I had g+a with ds1 but had an epidural with ds2 as he was back to back. It didn't work. It slightly numbed between my belly button and hip and that was it. No matter how often I pushed the boost button. I could feel everything including ds2 turning in my pelvis.
I now suffer with really odd back ache where the epidural was administered . It's not constant but like a twingy stabbing pain if I move to quickly or sit for a long time.
In hindsight I wish I never had it done but if I was in the same position again I would ask fo another as I was in so much pain anything was worth a go. Just wish it had worked.

Pointlessfan Mon 08-Jun-15 19:36:07

I had one in order to have an emergency section and after a long time in labour and I wish I'd had it sooner, it was like just having the pain switched off. My labour was induced and lots of people, including an anaesthetist, have expressed surprise that I wasn't offered one before going on the drip as that makes the contractions so bad. It was also hard to keep still for it whilst having contractions which was very scary, I was worried they'd miss and I'd be paralyzed or something.

Flisspaps Mon 08-Jun-15 19:44:28

I had an epidural with DD (induction). I chose not to have one with DS as I had the a cascade of intervention with DD and subsequent issues (forceps, 3rd deg tear, PPH, retained placenta with manual removal).

For me personally, the pain relief wasn't worth the trade off of increasing the risk of those things happening again.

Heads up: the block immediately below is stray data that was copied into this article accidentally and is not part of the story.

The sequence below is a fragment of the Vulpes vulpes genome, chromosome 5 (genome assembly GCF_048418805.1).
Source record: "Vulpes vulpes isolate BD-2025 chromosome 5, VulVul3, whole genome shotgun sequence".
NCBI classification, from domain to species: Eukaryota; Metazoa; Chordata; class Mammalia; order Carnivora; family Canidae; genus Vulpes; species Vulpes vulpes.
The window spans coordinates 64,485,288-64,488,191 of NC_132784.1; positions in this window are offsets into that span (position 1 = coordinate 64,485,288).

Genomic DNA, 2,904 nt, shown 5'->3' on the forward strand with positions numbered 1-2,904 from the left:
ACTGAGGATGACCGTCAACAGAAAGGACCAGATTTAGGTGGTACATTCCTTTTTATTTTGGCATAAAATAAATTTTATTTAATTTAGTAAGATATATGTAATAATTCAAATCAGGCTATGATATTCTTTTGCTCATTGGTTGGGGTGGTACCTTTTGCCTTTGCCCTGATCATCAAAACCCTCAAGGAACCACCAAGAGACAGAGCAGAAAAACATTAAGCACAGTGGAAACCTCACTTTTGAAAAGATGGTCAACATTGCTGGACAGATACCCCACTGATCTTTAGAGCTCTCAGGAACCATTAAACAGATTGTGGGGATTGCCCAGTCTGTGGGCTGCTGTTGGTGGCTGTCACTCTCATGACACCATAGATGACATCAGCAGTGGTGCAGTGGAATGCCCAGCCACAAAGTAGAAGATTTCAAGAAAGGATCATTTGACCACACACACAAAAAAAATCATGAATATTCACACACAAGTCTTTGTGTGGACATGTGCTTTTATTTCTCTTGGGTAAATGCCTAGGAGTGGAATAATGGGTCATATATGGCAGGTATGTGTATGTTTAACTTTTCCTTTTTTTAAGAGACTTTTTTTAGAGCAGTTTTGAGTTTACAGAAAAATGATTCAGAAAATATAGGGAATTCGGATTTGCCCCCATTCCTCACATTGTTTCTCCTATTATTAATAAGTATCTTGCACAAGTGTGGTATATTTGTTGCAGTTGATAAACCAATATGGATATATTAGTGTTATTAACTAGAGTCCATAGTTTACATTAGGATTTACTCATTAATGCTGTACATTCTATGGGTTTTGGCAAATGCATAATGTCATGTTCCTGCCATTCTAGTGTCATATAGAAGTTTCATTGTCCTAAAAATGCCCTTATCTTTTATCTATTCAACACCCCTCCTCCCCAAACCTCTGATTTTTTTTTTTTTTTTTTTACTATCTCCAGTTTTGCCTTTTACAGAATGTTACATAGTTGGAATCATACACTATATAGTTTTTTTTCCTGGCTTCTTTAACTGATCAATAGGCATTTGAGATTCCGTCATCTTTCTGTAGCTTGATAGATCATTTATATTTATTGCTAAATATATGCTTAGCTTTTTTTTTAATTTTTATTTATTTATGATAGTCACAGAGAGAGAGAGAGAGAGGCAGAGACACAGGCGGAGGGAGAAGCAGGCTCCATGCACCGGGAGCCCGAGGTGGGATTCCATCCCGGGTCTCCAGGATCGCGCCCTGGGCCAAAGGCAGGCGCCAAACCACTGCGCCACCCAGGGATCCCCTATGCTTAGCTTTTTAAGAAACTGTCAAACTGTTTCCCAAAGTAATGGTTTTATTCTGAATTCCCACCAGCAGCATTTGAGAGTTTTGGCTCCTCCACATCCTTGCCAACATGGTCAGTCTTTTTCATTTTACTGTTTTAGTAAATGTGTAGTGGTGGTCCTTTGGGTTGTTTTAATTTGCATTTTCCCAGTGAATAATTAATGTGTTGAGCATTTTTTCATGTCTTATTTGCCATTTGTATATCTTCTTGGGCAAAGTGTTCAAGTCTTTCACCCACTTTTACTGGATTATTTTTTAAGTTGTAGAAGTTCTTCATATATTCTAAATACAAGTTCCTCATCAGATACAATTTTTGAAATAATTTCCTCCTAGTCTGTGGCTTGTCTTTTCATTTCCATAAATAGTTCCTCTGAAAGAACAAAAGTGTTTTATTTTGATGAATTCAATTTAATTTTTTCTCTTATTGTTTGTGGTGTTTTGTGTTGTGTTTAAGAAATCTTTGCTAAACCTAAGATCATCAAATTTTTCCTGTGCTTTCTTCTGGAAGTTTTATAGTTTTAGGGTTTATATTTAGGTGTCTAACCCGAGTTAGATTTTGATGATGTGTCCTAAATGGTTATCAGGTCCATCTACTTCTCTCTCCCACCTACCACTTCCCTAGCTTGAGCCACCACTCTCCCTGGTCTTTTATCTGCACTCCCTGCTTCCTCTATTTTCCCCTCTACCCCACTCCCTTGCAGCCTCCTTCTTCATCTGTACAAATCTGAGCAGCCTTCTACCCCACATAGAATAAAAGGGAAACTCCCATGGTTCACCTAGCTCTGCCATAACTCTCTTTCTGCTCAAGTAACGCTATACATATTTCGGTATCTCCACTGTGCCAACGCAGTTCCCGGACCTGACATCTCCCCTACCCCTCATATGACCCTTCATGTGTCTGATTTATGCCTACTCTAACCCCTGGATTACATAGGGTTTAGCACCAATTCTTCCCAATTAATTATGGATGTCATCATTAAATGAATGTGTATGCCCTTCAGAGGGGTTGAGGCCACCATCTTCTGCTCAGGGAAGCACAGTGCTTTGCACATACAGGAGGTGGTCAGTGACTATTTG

bobajob Mon 08-Jun-15 19:45:52

I've had two, big fan. I wouldn't give birth without one tbh.

TarkaTheOtter Mon 08-Jun-15 19:49:47

I had one with and one without (asked too late). Very similar outcomes (non-instrumental delivery with very little pushing, 2nd degree tear each time). I preferred the birth with epidural. I felt more empowered because I was calmer and not afraid of crowning/tearing pain. But I think mine was a "light touch" epidural because I didn't need a catheter and could feel to push.

CornChips Mon 08-Jun-15 19:51:50

LOved my epidural.

Only piece of advice, if you think you may want one, tell the staff early. A good friend was labouring without, and when she finally said yes she wanted one the midwives told her the anaesthetist had gone home and she should have let them know 2 hours before that.

Jackiebrambles Mon 08-Jun-15 19:51:57

Mine didn't work either, was sited wrongly I think.

I hadn't realised that was a possiblity, epidural was my last resort when things got too much and for it not to work was a shocker after hours of pain.

Mine was a back to back labour too and ended in an Emcs. They had to give me a spinal block for that of course as epi wasn't working.

Am going for an elcs for this baby, partly due to this.

ChrisQuean Mon 08-Jun-15 19:59:32

I had an epidural both times. I wrote on my birth plan that I wanted one "and don't bother talking me out of it. If I say I want an epidural please take my request seriously". DH was also primed to intervene and tell the MW, as I had read tales on MN of ladies being pressurised not to have one!